Now all we had to do was to get our signal correct, ensuring that it wasn’t impinging on other stations, especially at night. Easier said than done. Murray Korff was practically living at the transmitter site, along with a team of fellow engineers... Consultant Tom O’Donohue, Control Board reps Frank Waldron, Ray Kelly and Dave Paget, and RCA techs Jim McGrath and John Innes. I don’t want to depict myself as "Mr Goody two shoes" but I took an increasing interest in events at the TX, not necessarily because of completely altruistic motives but essentially because, if they failed, I would’t have a job and we’d just bought a lovely home in Mount Eliza.
So, I started making regular trips to the TX at night, and gradually my wife Anna started preparing food for the gang there. Eventually this turned into a sort of nightly ritual. When the techs were working at night, and I think it was pretty much 7 days a week, I was there with the food, to run messages, make phone calls and provide whatever help I could.(Anybody who’s known me for longer than 15 minutes would know that this did not include any technical matters. Frank and technology parted ways a long time ago and we’re not going to be reunited.) I don’t think it’s possible to describe how all of these people just came together to get 3MP to air.
You wouldn’t think the Control Board Techs would have had any more than a bureaucratic interest in events but let me tell you they were down there in the trenches, night after night, trying to get the signal array correct. This went on and on for some considerable time. We couldn’t go to air till the Control Board approved the performance of the transmitter, especially that the signal was not causing any problems for any other operators. Truly, I didn’t think it would ever be solved. One night the group had been going from sun-up till 2:30 the following morning when Murray Korff fell asleep standing up and started to fall forward into the back of the open transmitter. As I remember it, Tom O’Donohue and Frank Waldron leapt forward grabbed his shirt and pulled him back from almost certain death.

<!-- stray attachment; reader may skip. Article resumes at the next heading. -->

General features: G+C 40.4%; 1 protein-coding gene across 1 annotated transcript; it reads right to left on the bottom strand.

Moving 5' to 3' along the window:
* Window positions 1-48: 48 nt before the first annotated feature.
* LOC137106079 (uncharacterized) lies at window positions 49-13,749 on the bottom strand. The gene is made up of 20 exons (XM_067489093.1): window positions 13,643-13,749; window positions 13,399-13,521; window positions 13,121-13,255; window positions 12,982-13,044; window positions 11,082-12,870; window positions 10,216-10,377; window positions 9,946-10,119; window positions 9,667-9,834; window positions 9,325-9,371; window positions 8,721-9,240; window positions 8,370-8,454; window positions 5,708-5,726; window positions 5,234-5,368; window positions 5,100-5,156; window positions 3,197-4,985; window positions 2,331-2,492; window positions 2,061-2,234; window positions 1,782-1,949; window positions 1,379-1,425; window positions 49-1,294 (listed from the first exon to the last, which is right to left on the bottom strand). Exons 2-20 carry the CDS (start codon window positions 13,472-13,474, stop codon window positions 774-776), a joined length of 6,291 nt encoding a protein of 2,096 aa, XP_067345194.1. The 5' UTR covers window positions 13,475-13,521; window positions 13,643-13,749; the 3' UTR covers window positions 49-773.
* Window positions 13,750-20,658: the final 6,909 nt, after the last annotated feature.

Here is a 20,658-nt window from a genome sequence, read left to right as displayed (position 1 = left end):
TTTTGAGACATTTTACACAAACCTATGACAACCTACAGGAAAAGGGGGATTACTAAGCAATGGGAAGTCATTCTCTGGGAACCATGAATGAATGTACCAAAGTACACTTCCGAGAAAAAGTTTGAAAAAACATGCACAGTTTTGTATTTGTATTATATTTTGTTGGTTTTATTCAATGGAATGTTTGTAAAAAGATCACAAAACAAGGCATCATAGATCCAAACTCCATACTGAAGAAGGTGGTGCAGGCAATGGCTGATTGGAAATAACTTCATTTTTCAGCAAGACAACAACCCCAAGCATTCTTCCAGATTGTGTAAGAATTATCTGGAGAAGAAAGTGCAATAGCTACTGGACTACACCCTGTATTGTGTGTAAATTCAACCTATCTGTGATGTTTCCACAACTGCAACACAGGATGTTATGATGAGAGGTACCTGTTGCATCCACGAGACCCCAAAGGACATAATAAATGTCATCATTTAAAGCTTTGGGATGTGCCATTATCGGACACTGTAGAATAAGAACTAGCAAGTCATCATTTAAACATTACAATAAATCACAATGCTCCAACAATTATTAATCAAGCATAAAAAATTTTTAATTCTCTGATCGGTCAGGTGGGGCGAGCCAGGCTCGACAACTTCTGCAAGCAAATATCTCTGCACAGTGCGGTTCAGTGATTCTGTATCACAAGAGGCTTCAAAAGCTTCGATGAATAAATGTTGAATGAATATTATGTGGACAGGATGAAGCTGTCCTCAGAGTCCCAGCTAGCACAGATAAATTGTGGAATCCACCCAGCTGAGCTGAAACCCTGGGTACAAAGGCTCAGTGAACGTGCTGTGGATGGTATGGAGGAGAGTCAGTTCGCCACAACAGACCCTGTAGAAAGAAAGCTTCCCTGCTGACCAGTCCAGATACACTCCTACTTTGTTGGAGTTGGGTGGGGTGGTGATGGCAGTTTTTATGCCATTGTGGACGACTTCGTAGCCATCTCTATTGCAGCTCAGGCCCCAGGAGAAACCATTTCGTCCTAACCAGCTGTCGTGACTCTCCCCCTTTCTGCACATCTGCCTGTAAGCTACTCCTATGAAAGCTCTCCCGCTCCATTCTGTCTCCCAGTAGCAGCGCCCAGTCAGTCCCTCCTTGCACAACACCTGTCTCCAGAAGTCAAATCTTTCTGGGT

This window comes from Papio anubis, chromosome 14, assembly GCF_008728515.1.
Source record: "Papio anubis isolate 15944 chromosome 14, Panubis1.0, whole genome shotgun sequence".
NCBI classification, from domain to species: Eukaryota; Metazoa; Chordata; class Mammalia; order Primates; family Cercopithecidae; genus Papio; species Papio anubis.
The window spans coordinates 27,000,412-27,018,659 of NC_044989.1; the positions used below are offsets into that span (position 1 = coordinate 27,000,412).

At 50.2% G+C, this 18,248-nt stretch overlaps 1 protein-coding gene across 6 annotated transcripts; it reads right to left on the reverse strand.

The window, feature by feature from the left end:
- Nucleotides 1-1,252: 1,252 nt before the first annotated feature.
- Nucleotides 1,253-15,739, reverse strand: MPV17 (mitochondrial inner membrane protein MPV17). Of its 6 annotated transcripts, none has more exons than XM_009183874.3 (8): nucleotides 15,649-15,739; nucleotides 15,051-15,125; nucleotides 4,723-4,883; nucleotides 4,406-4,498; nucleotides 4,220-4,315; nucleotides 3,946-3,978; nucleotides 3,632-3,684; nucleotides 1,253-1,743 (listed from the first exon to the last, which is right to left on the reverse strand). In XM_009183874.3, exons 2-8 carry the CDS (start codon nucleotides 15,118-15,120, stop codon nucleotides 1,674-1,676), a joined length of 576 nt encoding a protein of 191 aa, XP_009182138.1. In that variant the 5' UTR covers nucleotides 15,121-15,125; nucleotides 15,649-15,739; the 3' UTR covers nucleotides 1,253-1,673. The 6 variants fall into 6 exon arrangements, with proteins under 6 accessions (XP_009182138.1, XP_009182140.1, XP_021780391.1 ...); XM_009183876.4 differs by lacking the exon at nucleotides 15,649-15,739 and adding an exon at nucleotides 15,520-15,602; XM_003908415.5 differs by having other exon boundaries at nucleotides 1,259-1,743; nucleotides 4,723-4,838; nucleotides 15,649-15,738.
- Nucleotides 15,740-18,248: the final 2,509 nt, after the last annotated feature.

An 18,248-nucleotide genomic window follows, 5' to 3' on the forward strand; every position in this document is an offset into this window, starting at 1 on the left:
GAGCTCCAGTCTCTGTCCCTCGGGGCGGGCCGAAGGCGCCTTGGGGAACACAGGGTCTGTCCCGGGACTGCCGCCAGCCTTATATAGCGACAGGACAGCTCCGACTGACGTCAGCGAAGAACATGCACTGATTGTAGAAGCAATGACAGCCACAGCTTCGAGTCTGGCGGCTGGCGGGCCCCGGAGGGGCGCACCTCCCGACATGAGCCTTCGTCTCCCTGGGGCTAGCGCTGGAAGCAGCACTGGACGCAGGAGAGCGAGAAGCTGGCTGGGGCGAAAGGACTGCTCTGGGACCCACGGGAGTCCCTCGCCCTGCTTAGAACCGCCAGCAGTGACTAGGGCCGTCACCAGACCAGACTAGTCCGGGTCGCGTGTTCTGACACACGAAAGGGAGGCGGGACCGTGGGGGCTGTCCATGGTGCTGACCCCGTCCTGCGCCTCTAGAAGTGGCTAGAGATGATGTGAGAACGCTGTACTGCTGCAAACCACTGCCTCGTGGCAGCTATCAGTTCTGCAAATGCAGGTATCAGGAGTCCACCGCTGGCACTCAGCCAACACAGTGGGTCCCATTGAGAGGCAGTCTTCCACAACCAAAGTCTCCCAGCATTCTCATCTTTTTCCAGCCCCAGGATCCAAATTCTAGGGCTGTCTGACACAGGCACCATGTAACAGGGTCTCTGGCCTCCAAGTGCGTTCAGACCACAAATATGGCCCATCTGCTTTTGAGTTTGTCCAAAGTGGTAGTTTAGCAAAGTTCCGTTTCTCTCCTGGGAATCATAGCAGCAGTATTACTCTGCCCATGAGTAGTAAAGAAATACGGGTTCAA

"That’s it," said Frank Waldron, "we’re all going home to get some sleep."
Eventually there was this magic moment when we got 5 K signal to air. It was perfect.
I raced home, grabbed a magnum of Stonyfell champagne and we toasted the future of MP as we sent out our first official signal. It was 2:42 AM, July 21, 1976. Harry Wilde was the announcer back at the station in Frankston and the first track played on Melbourne’s newest station was John Paul Young’s "I hate the music". Never has a song sounded so good.
As a matter of interest I still have the bottle of champagne, appropriately marked with all the salient details, which I’d love to pass on to 3MP if anyone is interested in preserving some of the station’s history. Feel free to call me and I’ll ensure it’s delivered safely. Otherwise it’ll probably end up in a garbage bin somewhere. That would be a pity because so much went into that first signal and MP became an immediate hit, an unsual blend of local and big city radio, a format which later worked a treat for WS in Sydney.
One of the other tactics much discussed by Frank and Geoff in the wee small hours of the morning was how to carry a substantial "local" load without appearing to be a country station. Everyone, especially Ray, knew we’d be dead in the water if we sounded provincial.
We could control a lot of on air content, but not the ads. Everyone forgets that the audience’s perception of a station is not just from the music, news and the jocks but from the commercial content as well.